I'm a little confused. Is the first part servlet code? ...Or is this whole listing a JSP with a Java scriptlet? The basic process would be something like the following:
You have a controller class that you would call initially to set up any required data and possibly handle the submit from your form. In this model, you should define a class that represents your form backing object. Note that there are a myriad of ways to define a controller. This is just one of the simpler ways to do it.
Then you could initialize it in a controller
Now in the JSP that is your form page, you just need the following snippet
When you define things this way, Spring does most of the work of binding the data from the form backing object onto the form and back into the object on submission.
If you need more complex binding, then you should consider a property editor. It's possible to actually bind a custom object to the form using custom property editors, which is where the power of Spring and MVC are realized.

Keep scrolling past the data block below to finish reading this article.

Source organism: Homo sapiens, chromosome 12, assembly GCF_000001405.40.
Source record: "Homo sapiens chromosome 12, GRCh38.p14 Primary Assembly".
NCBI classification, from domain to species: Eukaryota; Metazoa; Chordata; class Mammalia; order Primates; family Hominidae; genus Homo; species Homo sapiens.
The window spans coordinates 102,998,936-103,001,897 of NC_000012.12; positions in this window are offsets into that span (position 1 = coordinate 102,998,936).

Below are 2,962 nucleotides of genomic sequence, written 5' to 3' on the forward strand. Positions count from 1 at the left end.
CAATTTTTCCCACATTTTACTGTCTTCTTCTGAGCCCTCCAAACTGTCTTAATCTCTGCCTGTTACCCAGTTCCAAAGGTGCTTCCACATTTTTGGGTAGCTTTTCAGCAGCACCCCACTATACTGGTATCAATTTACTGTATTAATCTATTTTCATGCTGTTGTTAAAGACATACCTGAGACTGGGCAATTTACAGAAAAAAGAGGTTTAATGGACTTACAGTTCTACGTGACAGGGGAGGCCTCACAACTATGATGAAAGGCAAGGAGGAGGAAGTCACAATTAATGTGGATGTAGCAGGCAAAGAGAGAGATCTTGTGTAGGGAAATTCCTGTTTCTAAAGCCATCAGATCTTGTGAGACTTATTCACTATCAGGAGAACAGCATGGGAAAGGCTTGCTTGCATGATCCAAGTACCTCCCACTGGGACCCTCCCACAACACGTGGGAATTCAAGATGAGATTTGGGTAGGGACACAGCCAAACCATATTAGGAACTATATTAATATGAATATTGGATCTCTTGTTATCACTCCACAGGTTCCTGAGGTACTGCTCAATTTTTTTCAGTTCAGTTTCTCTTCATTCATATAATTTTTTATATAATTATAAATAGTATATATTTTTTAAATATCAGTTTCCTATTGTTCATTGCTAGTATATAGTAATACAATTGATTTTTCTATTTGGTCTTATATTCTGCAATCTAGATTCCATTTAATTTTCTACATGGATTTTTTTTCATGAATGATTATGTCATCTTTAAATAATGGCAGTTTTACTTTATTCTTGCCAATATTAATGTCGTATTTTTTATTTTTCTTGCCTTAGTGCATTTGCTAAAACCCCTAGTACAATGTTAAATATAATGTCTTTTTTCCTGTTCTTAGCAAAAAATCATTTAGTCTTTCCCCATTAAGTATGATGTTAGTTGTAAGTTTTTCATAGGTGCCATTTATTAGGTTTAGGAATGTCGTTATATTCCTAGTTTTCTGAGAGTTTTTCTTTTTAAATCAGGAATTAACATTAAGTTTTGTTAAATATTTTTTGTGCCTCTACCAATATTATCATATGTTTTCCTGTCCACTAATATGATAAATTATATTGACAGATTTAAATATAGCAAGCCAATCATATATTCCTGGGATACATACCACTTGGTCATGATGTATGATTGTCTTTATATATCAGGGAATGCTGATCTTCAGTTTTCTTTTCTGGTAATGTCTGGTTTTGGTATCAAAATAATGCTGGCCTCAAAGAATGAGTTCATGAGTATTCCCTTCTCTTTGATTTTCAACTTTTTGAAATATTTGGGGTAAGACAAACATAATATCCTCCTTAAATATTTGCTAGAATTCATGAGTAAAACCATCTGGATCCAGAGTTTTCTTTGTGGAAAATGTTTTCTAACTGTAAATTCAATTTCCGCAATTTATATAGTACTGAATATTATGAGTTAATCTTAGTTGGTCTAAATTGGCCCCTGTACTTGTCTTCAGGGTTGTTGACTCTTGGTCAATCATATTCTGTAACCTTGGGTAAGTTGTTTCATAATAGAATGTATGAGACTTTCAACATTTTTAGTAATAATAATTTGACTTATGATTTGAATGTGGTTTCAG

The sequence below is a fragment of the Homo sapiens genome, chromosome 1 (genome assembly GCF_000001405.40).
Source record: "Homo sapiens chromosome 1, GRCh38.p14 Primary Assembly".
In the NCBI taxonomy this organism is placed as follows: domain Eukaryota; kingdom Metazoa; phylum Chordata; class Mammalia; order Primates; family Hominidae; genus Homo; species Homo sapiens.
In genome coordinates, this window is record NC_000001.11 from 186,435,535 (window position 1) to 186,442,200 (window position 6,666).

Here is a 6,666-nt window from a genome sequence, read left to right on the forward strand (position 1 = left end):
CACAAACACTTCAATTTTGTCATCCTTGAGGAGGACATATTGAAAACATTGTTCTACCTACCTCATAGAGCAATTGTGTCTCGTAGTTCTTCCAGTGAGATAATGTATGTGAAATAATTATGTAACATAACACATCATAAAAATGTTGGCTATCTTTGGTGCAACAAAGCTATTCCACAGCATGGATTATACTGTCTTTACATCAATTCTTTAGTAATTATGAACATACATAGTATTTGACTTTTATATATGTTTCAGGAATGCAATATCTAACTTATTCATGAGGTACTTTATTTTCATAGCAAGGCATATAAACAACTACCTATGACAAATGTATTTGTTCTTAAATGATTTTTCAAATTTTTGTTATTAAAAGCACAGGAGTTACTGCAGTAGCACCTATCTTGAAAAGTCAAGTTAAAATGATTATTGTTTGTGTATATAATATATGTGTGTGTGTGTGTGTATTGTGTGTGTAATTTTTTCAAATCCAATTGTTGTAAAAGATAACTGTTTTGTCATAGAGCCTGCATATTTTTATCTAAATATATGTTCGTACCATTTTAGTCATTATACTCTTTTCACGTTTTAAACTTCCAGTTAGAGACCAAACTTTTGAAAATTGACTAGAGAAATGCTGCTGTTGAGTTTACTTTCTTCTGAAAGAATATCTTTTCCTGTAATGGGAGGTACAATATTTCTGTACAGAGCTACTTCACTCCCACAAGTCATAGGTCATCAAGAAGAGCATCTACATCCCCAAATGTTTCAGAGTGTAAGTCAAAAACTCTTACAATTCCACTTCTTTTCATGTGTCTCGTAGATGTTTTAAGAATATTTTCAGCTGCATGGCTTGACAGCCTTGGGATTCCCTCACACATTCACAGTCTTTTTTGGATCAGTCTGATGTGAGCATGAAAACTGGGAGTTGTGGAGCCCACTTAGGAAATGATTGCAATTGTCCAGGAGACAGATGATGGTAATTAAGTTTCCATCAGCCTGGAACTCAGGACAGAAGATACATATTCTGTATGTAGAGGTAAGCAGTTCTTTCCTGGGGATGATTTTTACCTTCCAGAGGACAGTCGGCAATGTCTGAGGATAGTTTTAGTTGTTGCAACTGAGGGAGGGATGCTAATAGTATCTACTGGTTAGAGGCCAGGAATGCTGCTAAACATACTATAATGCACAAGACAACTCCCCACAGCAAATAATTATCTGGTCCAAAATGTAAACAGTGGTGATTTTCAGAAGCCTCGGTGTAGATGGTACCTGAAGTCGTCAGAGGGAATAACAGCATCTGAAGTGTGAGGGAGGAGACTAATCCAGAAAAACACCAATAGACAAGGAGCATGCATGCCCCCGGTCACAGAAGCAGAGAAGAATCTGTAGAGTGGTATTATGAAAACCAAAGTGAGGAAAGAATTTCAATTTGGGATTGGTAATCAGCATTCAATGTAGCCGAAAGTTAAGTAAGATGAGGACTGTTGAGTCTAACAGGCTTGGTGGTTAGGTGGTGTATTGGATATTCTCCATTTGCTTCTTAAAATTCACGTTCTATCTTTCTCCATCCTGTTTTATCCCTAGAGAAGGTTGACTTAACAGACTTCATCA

In your situation, it might be that the UserSession might be your form backing object that would be set from the controller. All you need to do is set it in the model with a name that you will use to reference it by in your form. Behind the scenes, the framework is setting this in either a request attribute or a session attribute. By the way, I demonstrated using a request attribute. You can also make this a session attribute by adding one annotation.
Thanks Mark I got the solution.
I have one more problem. I am trying to get some data from database through Service and DAO classes and store them in form backing object. And return that object to the JSP . But its not working. Isn't it a right process to do ??
Generally, yes that's the way you'd do it. However without more detail, it's hard to know why it isn't working. Some things to check:
1. Are you actually getting the data back?
2. Do you have access to the data at the service layer?
3. If you are using JPA/Hibernate and LazyLoading, you can have problems with accessing lazily loaded items unless you keep your hibernate session open.
Can you verify where you stop getting data back? In other words, can you verify that you are receiving the data at the service layer? I have a hunch it's probably something simple like a bean not being wired in properly or a data source not set up properly. It would also be helpful to see the exception.
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